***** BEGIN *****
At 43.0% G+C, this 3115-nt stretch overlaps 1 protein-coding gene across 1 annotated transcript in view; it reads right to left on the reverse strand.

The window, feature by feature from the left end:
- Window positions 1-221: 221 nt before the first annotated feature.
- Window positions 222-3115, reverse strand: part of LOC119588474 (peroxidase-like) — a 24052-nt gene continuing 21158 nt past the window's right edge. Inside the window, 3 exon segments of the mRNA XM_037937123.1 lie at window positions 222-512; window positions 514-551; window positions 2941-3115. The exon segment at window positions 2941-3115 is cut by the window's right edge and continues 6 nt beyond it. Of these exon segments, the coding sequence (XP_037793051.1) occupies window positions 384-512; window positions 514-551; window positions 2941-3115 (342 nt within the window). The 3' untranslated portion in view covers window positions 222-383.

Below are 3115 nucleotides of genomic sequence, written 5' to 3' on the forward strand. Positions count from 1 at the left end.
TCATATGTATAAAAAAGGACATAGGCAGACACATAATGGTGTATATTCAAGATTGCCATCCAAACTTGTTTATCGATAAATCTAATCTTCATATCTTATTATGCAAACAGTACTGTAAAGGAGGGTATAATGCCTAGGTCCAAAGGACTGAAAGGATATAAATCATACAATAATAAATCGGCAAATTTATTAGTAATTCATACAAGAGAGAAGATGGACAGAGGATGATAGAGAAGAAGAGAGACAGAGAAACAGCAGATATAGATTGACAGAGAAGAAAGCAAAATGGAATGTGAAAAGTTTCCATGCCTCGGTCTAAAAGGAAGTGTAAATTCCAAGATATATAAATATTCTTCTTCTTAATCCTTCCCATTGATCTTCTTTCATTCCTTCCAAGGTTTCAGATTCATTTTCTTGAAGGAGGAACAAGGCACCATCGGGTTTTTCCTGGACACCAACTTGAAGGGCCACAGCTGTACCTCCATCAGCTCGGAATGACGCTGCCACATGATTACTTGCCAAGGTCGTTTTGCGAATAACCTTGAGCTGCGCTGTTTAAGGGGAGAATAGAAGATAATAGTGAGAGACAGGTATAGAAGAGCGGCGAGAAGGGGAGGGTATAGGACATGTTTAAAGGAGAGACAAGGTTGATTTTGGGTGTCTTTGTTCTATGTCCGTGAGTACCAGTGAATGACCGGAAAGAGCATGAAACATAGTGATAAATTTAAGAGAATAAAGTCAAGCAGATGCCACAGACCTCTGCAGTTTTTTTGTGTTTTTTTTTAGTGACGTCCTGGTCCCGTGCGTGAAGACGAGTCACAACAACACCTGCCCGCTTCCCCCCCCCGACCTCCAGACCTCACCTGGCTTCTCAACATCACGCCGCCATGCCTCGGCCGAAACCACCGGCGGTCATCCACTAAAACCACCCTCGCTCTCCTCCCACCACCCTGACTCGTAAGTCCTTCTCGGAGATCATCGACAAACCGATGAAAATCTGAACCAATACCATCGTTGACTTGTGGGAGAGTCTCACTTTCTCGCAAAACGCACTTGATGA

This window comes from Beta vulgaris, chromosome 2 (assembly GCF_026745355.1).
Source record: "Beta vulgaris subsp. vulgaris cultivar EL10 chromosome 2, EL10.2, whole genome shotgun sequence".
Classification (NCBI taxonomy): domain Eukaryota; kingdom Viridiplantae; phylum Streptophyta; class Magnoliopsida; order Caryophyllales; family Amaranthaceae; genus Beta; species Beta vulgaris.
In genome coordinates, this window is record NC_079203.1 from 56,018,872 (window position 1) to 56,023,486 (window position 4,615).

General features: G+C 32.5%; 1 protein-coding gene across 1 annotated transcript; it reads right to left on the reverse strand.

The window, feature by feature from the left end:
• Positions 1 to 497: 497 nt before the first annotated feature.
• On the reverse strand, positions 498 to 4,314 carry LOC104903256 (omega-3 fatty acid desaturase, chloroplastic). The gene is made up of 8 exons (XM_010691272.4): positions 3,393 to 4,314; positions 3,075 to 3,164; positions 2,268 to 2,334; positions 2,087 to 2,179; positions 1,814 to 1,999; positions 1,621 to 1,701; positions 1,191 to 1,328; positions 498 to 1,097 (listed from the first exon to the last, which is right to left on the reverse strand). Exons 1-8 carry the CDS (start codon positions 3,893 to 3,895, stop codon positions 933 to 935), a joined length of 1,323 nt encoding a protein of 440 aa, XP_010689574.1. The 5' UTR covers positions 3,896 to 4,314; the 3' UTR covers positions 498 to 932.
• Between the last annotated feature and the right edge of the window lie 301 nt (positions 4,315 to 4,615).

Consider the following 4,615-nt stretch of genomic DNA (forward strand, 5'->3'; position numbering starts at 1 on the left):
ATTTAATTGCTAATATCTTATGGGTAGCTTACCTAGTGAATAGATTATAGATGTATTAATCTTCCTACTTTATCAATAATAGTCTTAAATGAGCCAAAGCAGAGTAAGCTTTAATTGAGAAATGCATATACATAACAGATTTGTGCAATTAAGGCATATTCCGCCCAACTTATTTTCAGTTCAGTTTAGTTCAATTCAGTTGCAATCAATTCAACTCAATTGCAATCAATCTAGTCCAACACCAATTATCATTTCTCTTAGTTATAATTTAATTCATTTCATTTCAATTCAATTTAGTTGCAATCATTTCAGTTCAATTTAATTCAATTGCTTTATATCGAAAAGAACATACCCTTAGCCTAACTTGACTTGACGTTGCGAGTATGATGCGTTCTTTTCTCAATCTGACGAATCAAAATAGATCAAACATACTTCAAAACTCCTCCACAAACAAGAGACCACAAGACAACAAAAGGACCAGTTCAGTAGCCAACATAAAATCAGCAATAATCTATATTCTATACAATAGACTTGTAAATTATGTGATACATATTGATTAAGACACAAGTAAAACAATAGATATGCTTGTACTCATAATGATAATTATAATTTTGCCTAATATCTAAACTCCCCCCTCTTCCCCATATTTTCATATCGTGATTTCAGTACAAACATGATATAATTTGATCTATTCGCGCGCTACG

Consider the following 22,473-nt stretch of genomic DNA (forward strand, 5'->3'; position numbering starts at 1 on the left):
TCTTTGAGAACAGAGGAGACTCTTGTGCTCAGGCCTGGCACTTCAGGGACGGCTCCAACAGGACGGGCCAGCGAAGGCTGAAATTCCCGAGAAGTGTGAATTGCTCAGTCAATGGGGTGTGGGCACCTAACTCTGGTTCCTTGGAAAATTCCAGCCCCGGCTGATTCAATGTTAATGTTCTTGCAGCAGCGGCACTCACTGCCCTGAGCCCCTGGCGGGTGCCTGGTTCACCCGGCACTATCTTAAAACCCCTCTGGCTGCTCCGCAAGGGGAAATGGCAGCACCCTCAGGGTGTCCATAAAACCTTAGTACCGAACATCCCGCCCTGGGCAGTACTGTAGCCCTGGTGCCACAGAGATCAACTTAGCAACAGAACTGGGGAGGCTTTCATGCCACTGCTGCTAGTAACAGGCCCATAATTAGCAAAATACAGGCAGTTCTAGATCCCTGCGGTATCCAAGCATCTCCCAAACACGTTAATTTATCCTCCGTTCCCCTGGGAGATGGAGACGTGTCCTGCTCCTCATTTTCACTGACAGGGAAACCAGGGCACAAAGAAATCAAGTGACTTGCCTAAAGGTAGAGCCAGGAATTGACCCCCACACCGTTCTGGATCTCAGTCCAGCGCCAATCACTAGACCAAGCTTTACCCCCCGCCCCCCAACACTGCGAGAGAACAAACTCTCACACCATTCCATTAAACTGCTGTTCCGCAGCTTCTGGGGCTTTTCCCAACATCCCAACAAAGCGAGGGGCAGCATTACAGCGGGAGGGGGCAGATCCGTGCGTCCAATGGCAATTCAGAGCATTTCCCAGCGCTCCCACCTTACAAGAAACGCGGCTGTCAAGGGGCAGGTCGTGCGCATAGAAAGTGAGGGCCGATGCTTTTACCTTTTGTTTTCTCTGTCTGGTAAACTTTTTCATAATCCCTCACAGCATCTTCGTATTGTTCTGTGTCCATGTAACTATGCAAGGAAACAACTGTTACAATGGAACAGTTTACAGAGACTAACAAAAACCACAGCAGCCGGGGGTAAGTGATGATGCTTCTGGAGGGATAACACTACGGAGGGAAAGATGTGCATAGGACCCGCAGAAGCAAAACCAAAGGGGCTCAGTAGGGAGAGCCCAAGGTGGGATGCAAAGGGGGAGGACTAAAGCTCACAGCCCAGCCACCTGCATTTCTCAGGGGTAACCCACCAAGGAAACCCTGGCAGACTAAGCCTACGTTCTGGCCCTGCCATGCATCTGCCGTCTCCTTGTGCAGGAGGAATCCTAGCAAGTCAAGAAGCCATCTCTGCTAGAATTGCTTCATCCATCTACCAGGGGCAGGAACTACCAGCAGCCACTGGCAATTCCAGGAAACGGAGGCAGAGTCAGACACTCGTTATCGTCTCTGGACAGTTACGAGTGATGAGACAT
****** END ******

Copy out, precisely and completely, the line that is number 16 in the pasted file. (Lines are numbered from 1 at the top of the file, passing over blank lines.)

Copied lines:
Consider the following 4,615-nt stretch of genomic DNA (forward strand, 5'->3'; position numbering starts at 1 on the left):